Me: On top of people working in the arts taking a severe cut in fees, I’m one of the many women who, without any prior warning, has had my pension retracted for 6 years.
That’s over £40k in income that women only months older than me receive. Lucky them! As a freelancer I have no workplace pension. What, exactly, does the government think we can live on? With so many austerity cuts to funders and funded bodies, there are merely scraps left in the not-for-profit sector. The lowest paid work goes to graduates who need to pay off their student loans. Education should, in my mind, be state provided. Those with big loans are unlikely to ever own their own home. Those of us who paid out taxes and insurance will probably have to sell our homes to survive for 6 years until pension time.
This is when I doubt the Labour strap line, ‘more in common than divides us.’ The divide is too huge. Unbridgeable.
Sovay Berriman responded: Re student loads – they are horrendous but don’t have to be paid back until you reach a certain level of earning. I’ve yet to pay anything towards mine. [editorial note – this is very common, which is indicative of the low incomes people survive on].
The issue of home ownership is something that seems to affect anyone who wasn’t in the position to take out a mortgage before 1997. I certainly wasn’t in the position to then and haven’t, for a multitude of reasons, ever been able to, I chased other things. [editorial note – going to university as a mature student, the first in her family, to study fine art]. But now in my forties I realise, like many others, I’ll be most likely a lifelong renter. I say all this because sometimes in our concern over the young we forget that there’s loads of people of all ages who struggle. Like with your pension rip off.
The best thing we can do for the young is discourage them from going to uni until they’re sure it’s exactly what they want to do. Encourage them to take any ol job and understand the value of money. And, start to save for the future - could be spent on houses or holidays or children, whatever. But having some savings and not rushing into a pointless degree can help keep someone off the tragic treadmill we have created. (editorial note - Sovay’s now also trained as a plumber to create a more “financially secure” future for herself )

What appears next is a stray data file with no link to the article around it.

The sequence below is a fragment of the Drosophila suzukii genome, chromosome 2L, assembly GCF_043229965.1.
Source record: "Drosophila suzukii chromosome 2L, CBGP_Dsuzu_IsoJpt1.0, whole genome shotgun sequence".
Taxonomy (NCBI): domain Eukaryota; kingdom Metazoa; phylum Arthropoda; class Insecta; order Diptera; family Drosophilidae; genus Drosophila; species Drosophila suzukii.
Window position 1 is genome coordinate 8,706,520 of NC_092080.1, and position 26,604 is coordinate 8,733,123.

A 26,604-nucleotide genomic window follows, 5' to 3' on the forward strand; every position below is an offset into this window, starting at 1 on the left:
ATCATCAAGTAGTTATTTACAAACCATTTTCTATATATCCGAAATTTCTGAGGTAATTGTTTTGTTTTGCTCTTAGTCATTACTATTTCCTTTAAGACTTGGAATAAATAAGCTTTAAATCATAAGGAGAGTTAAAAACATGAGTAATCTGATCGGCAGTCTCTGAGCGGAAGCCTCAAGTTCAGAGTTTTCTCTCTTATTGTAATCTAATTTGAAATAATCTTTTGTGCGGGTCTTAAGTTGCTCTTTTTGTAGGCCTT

Me: Don't get me on the student thing... as a mature student in the 90s, I saw the intake double every year... no increases in space or tutors, just more students... milking them to fill the coffers... now the graduates carry the debt and are probably considered overqualified for the menial jobs... invigilators are no longer paid, replaced by volunteers... it's endless stuff... at least WASPI women are not trying to climb the slippery ladder, they have simply been shoved off the top! (humour = survival).
These conversations touch on all the raw spots for artists today – student debts; the cost of education; lack of opportunities; housing costs; low, or no, employment; the need to save for a future in the light of the rapid decline of the welfare state. The weather is bringing on quips about Snowmageddon. The above issues are the Armageddon for artists, and they really are not so funny.
We need to talk about these things more often, get them out in the open and stop feeling awkward about doing so. If anyone wishes to commission me to research this issue, get in touch, because it is a piece of work that needs doing urgently. And I have to work for six years more before I get the pension I paid my dues for.
Article by Carolyn Black
Carolyn is an Artist Producer and writer based in Gloucestershire.
Sovay Berriman is an artist based between Cornwall and London. www.sovayberriman.co.uk
She’ll be speaking as part of Spaced Out in April see https://www.artquest.org.uk/project/spaced-out/
Working towards a South West where talented artists thrive, and a resilient and connected visual arts ecology that inspires more engaged and diverse audiences to value and advocate for its work.
Part of the Contemporary Visual Arts Network